So by all means, repair some bridges and spend more bucks at federal labs. But innovation and productivity involve a whole lot more.



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My chat with White House economic adviser Jared Bernstein

Sep 17, 2009 13:50 UTC

I recently had the opportunity to sit down and chat with Jared Bernstein, the chief economic policy adviser for Vice President Joe Biden. Here are some major excerpts of what Bernstein had to say about healthcare reform, the Obama stimulus, the deficit and the future of the American economy.

You have strong ties to liberals. Is it a public healthcare option or nothing for them?
I think it’s a mistake to think that the progressive community writ large is coming from a position of public option or nothing. People who have been following this for decades recognize the historic opportunity at hand and are much more interested, just like the president, in a mechanism to induce competition and lower cost than one specific option.

The recession is worse than the administration predicted. So shouldn’t the stimulus be bigger?
I think the stimulus had to be big enough to offset what has turned out to be the deepest recession since the Great Depression yet not too big such that it would have fiscal effects that were more than we or the Congress were willing to sign off on. We wanted to craft the largest, most diverse package that the market, both political and …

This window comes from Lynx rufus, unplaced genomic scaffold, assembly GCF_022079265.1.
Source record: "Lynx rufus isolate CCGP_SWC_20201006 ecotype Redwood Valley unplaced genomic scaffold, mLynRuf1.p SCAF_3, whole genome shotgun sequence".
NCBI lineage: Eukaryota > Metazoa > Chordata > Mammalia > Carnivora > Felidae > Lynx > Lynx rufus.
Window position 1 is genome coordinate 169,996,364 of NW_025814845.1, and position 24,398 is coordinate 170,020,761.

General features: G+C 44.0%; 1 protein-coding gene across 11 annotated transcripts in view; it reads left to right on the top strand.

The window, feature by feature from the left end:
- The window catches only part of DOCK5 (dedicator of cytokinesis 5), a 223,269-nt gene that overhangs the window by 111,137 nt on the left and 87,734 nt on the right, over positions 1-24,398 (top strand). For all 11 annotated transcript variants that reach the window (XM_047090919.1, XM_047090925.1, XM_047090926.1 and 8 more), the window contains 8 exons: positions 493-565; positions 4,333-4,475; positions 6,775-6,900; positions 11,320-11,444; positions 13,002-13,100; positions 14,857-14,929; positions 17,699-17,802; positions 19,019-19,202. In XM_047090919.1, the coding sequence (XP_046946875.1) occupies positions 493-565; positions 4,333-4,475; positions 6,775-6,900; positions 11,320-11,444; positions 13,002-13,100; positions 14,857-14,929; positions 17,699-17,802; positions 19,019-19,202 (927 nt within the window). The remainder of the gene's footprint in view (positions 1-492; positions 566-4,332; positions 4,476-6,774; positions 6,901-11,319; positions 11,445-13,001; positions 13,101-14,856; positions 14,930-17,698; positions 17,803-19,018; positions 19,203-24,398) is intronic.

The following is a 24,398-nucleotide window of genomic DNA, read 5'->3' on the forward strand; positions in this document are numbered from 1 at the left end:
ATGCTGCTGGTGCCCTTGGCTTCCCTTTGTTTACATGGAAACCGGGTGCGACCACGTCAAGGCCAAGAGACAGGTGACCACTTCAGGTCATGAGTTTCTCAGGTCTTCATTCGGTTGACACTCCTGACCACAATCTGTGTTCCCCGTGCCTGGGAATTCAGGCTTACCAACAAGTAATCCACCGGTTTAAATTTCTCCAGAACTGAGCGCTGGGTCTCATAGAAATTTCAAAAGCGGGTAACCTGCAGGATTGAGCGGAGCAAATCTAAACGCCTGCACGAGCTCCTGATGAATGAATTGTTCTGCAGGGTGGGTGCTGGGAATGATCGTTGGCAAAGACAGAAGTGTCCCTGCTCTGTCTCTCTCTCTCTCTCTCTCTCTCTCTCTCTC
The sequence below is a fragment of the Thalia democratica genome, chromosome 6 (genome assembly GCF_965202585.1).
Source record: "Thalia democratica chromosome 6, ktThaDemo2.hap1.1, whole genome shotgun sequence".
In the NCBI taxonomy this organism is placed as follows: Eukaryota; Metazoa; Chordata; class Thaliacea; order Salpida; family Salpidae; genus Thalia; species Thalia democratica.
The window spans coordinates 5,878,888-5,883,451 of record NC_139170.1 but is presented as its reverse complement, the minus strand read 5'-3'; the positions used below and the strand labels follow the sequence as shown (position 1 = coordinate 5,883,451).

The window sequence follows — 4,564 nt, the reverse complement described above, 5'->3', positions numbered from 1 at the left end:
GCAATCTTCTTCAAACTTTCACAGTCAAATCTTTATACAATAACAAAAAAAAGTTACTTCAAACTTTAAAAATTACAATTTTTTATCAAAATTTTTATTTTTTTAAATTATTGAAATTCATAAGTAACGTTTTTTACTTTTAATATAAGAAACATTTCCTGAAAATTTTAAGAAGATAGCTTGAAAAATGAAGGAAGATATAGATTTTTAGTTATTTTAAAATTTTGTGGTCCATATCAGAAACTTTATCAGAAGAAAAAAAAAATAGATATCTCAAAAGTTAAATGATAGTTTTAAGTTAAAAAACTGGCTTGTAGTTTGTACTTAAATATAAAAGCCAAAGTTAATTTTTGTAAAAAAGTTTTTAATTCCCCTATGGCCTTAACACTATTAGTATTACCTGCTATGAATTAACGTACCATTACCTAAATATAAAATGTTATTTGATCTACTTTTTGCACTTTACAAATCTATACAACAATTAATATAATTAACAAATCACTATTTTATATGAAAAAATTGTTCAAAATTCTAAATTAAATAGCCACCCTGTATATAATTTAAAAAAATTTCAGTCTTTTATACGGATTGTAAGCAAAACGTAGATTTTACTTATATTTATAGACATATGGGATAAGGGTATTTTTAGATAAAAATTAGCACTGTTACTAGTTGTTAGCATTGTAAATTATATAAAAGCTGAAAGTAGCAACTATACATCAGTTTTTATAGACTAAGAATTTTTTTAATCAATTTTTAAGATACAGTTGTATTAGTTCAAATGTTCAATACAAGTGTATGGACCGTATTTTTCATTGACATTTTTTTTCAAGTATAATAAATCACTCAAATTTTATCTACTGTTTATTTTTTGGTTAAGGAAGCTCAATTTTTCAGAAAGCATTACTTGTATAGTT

Are you talking more about voter reaction to big deficits or financial market reaction?
The latter. Our goal, in the context of fiscal rectitude, you want a stimulus that gets into the system, ramps up quickly, gets the job done and gets out. We have a massive job to get done here given the depth of the recession, and therefore we passed the largest stimulus in the history of the country. But that doesn’t give you carte blanche to disregard the deficit impacts. And so getting the recovery act up into the system, ramped up, helping to offset the losses, generate GDP growth, create and save jobs — we are very pleased to see that in action, though we’re not out of the woods yet.

One thing to consider is that at this point we have obligated about 35 percent of the stimulus, so you’ve got two-thirds left to do. And that is really important because this unemployment rate is going to go up before it starts coming down.

There was no conceivable stimulus package that would have filled up the hole we were in. I think the best package any government would have implemented would have offset some of that pain and set up for a robust recovery moving forward. And I think that’s where we are.

So were you seeing the boundaries where any gain from a bigger stimulus would be offset by higher interest rates?
I would say it this way: We went into this with a two year program in mind. We didn’t want this to have long tails such that it would dribble out into years three and four. We wanted to cut significantly the deficit that greeted us at the door in our first term. Given those constraints, a stimulus package of almost $800 billion was as far as we thought we could legitimately push it. So was $787 billion exactly the right amount? Of course no one could say. But from where I am sitting right now, it appears to have been the right size to pull the economy back from the brink, ramp up and then leave the system in such a way as to help bring the deficit down by the end of our first term.